The Consumer Financial Protection Bureau is wrestling with its most important mortgage rule to date – one that will impact hundreds of thousands of families struggling in a difficult mortgage market.
Given the widespread implications of this rule, it's not surprising that, amidst so much speculation, the bureau is taking some time to get it done. The bottom line is: The CFPB has to get this right.
How difficult is the market for mortgage credit today? Federal Reserve Chairman Ben Bernanke said it best in a speech to Operation Hope on November 15: "Tightening of credit standards was an appropriate response to the lax lending conditions … However, it seems likely at this point that the pendulum has swung too far the other way, and that overly tight lending standards may now be preventing creditworthy borrowers from buying homes, thereby slowing the revival in housing and impeding the economic recovery."
I agree, and the stakes couldn't be higher.
As required by the Dodd-Frank Act, the mortgage rule in question will provide lenders with a way to demonstrate a borrower's "ability to repay" a loan. In order to be approved, applicants must meet the requirements of a "qualified mortgage," defined by the CFPB. Those who don't meet this set QM standard will likely be unable to get mortgage credit.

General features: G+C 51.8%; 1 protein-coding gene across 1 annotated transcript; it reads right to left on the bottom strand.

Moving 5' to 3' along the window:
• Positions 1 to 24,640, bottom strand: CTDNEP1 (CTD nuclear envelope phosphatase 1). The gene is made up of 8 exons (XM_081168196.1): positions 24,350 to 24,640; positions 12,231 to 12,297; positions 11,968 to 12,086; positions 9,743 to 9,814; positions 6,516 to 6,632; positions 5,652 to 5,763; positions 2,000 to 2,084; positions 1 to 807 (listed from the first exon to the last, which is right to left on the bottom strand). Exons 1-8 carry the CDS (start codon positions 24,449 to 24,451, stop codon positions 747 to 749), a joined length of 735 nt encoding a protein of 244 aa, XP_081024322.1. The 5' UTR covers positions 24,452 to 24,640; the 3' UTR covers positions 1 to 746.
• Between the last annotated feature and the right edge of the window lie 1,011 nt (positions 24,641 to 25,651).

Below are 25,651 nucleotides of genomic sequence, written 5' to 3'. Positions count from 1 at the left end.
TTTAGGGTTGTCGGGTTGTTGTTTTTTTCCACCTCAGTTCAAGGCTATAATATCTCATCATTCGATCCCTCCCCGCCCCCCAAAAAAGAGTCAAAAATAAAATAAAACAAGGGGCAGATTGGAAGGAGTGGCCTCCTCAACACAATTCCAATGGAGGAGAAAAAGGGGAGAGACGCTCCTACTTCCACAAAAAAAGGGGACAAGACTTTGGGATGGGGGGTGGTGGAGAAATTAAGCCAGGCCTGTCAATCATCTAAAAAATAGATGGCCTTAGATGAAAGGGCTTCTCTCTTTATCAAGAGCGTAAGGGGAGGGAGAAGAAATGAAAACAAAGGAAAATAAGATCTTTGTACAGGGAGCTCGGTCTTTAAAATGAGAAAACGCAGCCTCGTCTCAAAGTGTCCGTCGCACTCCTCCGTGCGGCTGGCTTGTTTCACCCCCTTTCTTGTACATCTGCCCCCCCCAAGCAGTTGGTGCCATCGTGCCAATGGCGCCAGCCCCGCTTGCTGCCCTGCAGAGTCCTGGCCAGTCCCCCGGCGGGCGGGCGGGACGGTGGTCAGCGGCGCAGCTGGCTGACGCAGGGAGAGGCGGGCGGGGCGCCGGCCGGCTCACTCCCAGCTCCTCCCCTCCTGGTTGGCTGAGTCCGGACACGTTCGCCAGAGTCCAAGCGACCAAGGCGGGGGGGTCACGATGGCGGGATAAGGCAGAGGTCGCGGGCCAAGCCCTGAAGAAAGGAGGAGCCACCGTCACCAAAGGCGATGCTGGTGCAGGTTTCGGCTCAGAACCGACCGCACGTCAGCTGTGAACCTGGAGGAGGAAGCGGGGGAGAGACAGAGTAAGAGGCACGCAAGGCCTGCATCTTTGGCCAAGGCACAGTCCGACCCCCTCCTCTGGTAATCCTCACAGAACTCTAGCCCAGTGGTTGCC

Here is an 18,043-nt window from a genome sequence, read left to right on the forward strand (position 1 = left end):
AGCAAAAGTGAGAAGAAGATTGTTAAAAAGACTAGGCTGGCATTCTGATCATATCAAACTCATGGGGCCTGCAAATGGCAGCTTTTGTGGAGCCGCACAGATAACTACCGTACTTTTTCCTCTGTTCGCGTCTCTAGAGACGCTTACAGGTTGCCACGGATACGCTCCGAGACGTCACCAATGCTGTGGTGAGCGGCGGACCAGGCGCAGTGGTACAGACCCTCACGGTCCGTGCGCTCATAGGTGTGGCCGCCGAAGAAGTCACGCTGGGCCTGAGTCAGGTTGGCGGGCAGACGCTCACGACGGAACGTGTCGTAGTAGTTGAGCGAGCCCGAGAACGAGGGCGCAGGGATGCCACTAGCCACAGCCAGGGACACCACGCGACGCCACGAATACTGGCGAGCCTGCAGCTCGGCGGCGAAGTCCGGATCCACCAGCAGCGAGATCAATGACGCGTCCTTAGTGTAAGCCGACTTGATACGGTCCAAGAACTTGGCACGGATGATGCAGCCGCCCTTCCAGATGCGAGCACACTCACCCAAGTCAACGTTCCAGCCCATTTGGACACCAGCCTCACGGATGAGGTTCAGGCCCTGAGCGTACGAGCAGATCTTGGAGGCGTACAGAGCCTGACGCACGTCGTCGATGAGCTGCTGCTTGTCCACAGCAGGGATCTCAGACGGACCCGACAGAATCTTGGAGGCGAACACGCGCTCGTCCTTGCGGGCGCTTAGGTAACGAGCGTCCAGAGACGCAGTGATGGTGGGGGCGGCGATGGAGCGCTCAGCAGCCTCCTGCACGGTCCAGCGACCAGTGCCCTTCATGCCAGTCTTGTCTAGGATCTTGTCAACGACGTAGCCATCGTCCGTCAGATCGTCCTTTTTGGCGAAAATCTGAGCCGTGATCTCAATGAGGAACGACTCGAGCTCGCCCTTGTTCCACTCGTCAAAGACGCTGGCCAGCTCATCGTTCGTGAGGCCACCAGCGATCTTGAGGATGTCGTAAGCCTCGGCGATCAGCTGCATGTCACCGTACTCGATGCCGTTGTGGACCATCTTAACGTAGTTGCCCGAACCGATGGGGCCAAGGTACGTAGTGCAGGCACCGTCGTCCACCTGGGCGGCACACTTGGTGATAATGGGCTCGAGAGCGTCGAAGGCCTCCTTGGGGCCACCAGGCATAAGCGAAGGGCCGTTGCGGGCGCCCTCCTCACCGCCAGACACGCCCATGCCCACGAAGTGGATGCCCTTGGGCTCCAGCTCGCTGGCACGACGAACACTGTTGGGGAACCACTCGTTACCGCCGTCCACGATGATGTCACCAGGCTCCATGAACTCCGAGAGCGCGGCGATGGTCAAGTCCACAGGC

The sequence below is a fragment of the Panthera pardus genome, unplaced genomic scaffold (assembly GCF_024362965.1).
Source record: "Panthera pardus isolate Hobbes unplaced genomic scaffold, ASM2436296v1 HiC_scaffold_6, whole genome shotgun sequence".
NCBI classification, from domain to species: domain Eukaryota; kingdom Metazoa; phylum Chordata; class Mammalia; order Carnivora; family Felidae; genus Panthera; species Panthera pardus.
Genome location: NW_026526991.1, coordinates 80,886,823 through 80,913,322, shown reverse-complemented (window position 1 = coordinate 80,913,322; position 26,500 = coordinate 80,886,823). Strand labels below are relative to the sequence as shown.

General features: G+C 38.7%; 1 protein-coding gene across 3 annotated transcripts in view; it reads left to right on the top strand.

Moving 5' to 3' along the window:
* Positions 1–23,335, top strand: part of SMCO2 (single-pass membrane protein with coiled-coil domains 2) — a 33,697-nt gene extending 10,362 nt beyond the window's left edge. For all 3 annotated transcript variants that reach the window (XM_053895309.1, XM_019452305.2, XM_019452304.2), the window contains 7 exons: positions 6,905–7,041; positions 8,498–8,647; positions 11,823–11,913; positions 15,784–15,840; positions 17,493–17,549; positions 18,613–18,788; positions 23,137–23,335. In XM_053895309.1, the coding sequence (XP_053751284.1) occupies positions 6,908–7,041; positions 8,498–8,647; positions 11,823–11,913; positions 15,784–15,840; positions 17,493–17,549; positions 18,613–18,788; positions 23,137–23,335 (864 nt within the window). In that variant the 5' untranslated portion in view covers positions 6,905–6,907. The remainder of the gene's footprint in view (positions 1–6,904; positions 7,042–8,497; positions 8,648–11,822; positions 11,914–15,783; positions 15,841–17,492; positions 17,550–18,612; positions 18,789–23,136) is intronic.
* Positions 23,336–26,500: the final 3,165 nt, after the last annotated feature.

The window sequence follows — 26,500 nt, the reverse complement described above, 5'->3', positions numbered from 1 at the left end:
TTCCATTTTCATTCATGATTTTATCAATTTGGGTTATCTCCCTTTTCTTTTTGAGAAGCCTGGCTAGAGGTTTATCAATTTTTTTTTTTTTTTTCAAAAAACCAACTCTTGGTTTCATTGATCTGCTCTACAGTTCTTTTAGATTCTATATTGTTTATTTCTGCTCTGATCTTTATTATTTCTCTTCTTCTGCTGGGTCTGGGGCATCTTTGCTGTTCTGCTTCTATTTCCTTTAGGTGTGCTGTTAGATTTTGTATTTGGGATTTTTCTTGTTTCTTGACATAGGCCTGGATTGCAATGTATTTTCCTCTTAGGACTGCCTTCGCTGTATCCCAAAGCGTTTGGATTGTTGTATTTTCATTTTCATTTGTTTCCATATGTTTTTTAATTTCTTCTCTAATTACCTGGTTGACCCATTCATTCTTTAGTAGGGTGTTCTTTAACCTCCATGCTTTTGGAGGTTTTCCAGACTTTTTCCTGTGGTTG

Adding to the complexity of the rulemaking, the CFPB must determine what legal standards will apply to loans that adhere to the QM standard. Lenders must have a safe harbor with clear, well-defined standards. Without it, they face the threat of costly litigation and will be reluctant to offer mortgages to anyone other than those with the highest incomes and credit scores, regardless of how broadly the qualified mortgage might be defined.
What should this suggest to the CFPB? First, the QM definition should include, at a minimum, all of the mortgages being underwritten in the overly tight credit environment Bernanke's statement acknowledges. Second, lenders should be protected from claims when they scrupulously adhere to loan terms under the QM definition that the CFPB is writing.
In recent weeks, there have been suggestions that the CFPB might be considering splitting the baby and providing a safe harbor for some QM loans, which they would consider to be mainstream loans, but only a flimsy rebuttable presumption for other high quality loans. That will only swing the pendulum further in the wrong direction.
The CFPB should be working to craft the best QM rule possible to determine what borrowers meet the ability to repay test, not working to further stratify the rule in a way that will make it needlessly more difficult – and more costly – for creditworthy borrowers to get loans.
That could put homeownership out of reach for thousands of hard-working, creditworthy Americans and bring the housing recovery to an abrupt halt. That's not something our economy, which already faces daunting "fiscal cliff" challenges, can afford.
Frank Keating is president and CEO of the American Bankers Association and former two-term governor of Oklahoma.